• Private firms or groups of firms should be allowed to create their own qualifications
  • Introduction of regional sector skills councils
  • Funding of apprenticeships through SFA funds
  • Offering greater literacy and numeracy skills to help the unemployed
  • Improving facilities to remove private sector input in training

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Prejudice and discrimination, inequalities of opportunity and social alienation are significant problems both within and without the sporting world. I suggest using sport as a tool to change the attitudes of people in the victimised groups as well as those who discriminate; and consequently to increase the opportunities for people from minority groups to participate in sport and in a more inclusive society.

Proposed policies are

  • In school, increase the quantity and diversity of school sports and promote diverse sports scholarships at universities.
  • In communities, introduce village sports days, draft minorities consultants on local projects, integrate specialised & regular sporting facilities, and subsidise outreach & regeneration projects by socially significant sports.
  • In the workplace, target coaching programs at minority groups.
  • In the media, introduce government-sponsored coverage of diverse sports.
  • Investing in big sporting championships is a way of advancing equality issues on a national and international stage.

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This paper examines the English legal profession as it stands, as well as assessing the major proposals for reform. The paper also analyses recent changes to the legal profession and their potential impact, including the LSA 2007 and the role of ABS models.

The paper’s proposals include that the legal education system in England and Wales should have a common starting point for both barristers and solicitors, similar to the Hong Kong model; that a merger of the professional regulatory bodies would be unworkable in the short term; and that while the two professions of barrister and solicitor should not be merged forcibly, a gradual movement towards solicitor-advocacy should be encouraged.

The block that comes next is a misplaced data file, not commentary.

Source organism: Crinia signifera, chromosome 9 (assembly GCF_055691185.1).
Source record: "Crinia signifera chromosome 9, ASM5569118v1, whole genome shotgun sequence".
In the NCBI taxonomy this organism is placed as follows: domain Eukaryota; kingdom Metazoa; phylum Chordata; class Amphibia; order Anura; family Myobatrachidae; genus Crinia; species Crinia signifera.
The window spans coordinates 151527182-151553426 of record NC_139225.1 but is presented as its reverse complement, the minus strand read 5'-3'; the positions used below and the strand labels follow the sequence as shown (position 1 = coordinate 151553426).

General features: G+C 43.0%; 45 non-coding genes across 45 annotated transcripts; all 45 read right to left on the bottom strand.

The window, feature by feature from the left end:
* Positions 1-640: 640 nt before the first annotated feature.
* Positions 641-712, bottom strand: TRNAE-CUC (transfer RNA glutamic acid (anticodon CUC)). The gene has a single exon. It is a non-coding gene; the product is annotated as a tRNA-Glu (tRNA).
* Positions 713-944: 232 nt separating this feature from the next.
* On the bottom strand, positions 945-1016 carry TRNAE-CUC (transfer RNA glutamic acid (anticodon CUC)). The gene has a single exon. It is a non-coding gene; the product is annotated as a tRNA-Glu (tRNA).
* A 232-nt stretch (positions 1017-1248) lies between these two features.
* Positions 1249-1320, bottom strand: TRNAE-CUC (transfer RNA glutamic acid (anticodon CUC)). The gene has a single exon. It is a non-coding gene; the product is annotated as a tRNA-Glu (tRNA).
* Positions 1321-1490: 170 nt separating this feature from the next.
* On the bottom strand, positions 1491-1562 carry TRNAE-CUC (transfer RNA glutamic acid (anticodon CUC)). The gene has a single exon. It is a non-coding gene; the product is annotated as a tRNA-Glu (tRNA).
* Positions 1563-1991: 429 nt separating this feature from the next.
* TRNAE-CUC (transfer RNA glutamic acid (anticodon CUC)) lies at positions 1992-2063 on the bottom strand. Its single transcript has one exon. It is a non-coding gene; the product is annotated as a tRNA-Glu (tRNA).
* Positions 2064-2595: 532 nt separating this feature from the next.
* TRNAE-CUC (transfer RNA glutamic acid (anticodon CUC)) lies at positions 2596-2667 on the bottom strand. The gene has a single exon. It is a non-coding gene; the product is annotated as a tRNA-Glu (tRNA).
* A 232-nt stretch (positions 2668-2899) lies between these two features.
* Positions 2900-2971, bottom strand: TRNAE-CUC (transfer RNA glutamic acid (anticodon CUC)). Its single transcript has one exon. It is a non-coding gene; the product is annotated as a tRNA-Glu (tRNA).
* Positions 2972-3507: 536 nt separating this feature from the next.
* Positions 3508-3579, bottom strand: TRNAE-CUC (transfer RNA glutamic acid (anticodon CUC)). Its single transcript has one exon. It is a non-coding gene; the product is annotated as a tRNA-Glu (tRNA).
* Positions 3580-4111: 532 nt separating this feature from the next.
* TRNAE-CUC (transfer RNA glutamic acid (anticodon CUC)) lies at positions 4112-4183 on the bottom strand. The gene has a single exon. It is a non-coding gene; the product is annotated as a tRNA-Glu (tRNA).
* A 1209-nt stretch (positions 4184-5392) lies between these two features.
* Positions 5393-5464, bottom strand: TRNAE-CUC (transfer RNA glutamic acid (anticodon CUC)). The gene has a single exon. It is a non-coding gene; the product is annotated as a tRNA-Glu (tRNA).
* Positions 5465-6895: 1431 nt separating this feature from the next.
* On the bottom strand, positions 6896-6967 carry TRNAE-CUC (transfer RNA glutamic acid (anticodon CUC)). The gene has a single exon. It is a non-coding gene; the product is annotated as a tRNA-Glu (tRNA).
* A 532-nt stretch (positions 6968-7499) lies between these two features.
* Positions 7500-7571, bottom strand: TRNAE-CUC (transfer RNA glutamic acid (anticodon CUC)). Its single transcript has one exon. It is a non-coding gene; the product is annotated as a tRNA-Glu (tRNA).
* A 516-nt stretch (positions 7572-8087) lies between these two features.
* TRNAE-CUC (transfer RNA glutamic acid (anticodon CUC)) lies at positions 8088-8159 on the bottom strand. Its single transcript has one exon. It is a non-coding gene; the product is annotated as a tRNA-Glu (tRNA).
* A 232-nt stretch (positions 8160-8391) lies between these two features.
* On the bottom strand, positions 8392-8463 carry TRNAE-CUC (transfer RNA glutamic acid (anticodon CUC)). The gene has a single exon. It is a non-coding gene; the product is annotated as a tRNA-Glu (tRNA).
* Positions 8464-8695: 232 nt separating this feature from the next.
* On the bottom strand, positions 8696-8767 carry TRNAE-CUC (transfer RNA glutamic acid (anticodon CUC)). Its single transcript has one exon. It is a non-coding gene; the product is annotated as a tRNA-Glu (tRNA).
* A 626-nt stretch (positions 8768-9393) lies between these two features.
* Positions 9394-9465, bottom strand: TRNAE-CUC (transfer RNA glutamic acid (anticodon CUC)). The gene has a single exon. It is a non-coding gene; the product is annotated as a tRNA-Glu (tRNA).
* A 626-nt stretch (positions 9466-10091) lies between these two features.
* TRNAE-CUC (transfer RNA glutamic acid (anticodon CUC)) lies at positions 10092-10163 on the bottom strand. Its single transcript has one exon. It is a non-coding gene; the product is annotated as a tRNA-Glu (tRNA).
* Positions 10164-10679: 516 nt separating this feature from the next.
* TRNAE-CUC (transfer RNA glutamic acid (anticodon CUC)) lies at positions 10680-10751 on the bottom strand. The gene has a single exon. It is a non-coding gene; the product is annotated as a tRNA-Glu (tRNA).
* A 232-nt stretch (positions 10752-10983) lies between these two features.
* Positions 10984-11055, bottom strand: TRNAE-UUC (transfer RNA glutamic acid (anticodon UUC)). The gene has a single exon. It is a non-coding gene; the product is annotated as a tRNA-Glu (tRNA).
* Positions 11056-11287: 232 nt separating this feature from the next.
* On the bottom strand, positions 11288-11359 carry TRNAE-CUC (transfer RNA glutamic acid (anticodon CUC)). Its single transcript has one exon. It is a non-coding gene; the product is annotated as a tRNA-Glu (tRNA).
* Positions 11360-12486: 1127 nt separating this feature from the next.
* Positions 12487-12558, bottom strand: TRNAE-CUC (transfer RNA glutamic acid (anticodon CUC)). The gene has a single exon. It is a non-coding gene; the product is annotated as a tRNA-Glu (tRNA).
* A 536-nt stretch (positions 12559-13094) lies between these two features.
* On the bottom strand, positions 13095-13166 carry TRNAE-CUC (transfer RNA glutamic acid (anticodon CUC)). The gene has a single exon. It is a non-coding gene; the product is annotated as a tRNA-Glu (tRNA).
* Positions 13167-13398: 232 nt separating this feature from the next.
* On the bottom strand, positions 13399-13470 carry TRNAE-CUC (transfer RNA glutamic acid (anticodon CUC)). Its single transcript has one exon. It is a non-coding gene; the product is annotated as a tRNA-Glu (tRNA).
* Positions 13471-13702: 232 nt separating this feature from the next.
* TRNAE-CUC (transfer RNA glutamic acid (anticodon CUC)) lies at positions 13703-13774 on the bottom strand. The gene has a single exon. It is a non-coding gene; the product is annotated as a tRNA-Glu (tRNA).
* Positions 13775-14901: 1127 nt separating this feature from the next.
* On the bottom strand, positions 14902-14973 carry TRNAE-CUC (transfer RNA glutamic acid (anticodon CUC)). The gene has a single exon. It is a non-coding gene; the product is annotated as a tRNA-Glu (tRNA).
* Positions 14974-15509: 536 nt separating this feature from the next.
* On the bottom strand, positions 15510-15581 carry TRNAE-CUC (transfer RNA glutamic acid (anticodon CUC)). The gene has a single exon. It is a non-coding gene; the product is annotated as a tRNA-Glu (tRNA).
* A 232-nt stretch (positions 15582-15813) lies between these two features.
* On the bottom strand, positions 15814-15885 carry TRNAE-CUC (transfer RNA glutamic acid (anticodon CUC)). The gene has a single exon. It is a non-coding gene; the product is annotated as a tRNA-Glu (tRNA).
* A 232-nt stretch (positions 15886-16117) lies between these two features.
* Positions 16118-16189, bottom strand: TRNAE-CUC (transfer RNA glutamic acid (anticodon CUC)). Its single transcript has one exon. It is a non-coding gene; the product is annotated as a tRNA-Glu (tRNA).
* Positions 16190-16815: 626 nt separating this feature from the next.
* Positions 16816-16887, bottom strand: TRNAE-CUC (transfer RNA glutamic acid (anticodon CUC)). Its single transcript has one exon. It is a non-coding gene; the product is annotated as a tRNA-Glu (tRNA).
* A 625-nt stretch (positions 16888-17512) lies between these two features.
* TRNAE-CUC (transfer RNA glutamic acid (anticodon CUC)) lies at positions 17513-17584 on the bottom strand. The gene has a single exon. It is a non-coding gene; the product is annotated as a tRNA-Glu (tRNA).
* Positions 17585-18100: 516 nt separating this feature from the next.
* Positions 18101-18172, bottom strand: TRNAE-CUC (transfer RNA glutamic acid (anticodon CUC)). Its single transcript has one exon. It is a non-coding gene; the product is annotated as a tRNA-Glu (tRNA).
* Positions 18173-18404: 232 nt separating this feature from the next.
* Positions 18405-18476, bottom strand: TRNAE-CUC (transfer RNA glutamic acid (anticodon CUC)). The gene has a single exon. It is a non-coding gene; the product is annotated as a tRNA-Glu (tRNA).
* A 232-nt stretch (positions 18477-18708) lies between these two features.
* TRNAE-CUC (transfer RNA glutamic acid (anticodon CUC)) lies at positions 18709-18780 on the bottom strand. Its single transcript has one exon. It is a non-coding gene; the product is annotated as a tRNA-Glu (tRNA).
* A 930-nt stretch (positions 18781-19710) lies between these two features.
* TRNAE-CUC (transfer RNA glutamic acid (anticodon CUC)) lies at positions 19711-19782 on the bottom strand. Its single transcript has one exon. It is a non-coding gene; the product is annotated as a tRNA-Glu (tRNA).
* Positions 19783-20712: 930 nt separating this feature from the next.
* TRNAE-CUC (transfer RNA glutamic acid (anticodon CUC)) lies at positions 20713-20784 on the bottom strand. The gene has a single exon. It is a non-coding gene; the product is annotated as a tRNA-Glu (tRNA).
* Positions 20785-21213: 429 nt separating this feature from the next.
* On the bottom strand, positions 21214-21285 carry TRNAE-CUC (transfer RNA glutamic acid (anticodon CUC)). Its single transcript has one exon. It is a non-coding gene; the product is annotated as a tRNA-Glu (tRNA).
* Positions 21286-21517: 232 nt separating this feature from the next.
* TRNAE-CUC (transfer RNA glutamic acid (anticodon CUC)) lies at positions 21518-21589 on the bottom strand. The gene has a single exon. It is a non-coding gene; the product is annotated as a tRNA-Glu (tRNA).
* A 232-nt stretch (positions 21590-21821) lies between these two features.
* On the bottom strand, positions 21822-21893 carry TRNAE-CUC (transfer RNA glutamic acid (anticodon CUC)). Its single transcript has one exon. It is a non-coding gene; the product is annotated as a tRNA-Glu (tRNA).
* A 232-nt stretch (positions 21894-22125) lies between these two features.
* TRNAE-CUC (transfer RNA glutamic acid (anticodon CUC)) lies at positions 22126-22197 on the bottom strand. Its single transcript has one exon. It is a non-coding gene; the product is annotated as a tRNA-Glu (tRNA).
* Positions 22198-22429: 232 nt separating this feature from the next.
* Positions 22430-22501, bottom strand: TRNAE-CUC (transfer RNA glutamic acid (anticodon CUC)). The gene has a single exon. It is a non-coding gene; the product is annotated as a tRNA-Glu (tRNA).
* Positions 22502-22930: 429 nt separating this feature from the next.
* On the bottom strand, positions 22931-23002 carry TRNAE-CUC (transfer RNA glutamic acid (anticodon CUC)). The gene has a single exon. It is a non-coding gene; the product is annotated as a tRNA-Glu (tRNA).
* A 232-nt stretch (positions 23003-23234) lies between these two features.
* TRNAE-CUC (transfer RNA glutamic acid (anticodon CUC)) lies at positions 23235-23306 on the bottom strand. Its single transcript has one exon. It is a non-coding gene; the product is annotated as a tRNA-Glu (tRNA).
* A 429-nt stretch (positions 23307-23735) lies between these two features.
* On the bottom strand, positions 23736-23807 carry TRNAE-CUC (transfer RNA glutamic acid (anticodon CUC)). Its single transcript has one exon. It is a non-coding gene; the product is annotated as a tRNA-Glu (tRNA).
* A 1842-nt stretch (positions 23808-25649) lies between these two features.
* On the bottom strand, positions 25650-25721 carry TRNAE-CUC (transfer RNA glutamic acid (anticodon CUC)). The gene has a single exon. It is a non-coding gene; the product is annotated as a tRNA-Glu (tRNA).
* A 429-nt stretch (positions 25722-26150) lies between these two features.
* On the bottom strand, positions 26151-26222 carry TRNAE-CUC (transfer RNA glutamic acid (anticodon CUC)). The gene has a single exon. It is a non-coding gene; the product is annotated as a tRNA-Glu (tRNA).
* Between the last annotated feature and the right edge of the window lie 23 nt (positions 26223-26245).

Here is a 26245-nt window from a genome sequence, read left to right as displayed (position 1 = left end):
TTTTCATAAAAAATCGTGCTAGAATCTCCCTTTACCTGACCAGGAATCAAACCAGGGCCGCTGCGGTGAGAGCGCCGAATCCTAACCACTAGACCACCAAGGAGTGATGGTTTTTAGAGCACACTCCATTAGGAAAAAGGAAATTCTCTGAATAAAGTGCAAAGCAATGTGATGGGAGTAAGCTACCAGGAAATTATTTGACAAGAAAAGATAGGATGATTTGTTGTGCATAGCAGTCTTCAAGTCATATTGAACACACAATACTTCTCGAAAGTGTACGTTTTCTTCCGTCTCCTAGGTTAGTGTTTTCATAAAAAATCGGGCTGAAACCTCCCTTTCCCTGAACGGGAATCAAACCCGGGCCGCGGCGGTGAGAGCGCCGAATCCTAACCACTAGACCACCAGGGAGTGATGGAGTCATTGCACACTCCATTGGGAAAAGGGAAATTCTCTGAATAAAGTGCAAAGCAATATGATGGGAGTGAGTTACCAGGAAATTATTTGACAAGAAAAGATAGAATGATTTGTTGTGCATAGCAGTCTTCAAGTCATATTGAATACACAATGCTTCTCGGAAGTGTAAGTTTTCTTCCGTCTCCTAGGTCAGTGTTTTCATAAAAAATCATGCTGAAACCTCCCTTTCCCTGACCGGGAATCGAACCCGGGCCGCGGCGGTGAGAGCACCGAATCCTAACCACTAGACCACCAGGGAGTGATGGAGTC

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This paper proposes a series of population interventions to improve children’s diet with the aim to both directly reduce the incidence of childhood obesity and to encourage the development of healthy eating behaviours in children. Proposals are split into three population levels at which they can be enacted – industry, schools and parents and carers.

At the industry level, the paper proposes a comprehensive system of Pigouvian taxation on foodstuffs, based on their nutritional content; the introduction of compulsory front-of-pack labelling using a joint GDA and traffic lights system; and the regulation of advertising of unhealthy foods directed at children on the internet or before 9pm on television. At the school level, this paper proposes the provision of free school lunches to all pupils, as well as strict policies on what can be included in packed lunches; Ofsted inspection of whether schools ensure their students eat one healthy meal per day; and the introduction compulsory cookery classes. Finally for parents and carers, this paper proposes providing materials and educational sessions to parents on how to provide a healthy diet and how to recognise when their child is overweight.

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TWS’s first Annual Conference, held in January 2012 on the theme of ‘Public Policy for Cyberspace’, was accompanied by our introduction to the policy debates surrounding this area.

The paper was written by our specially-formed subcommittee on cyberspace, chaired by Albert Beardow.

Please email for more information.

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This paper sets out to evaluate the state of the greyhound racing industry in the United Kingdom, looking at regulatory structures and mechanisms, and incentives for racing and animal welfare. The paper argues for the closure of unregulated tracks, and for the industry to look into accessing funds from unclaimed winnings and dormant betting accounts to increasing support for animal welfare and effective self regulation.

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Tackling Homelessness proposes a set of 13 policies to reduce the number of people becoming homeless and to make it easier for the homeless to be re-housed. Proposals cover increased provision of services to the homeless, including an expansion of the government’s duty to provide emergency housing, the provision of specialist mobile health care clinics, and the provision of a PO Box and voicemail service to the homeless. Significant reforms to the way housing benefit is administered are also called for, to make it easier for the homeless to re-enter housing and to prevent new homelessness occuring. Finally, a set of policies are presented to increase available housing by maximising use of existing homes and by increasing the housing stock.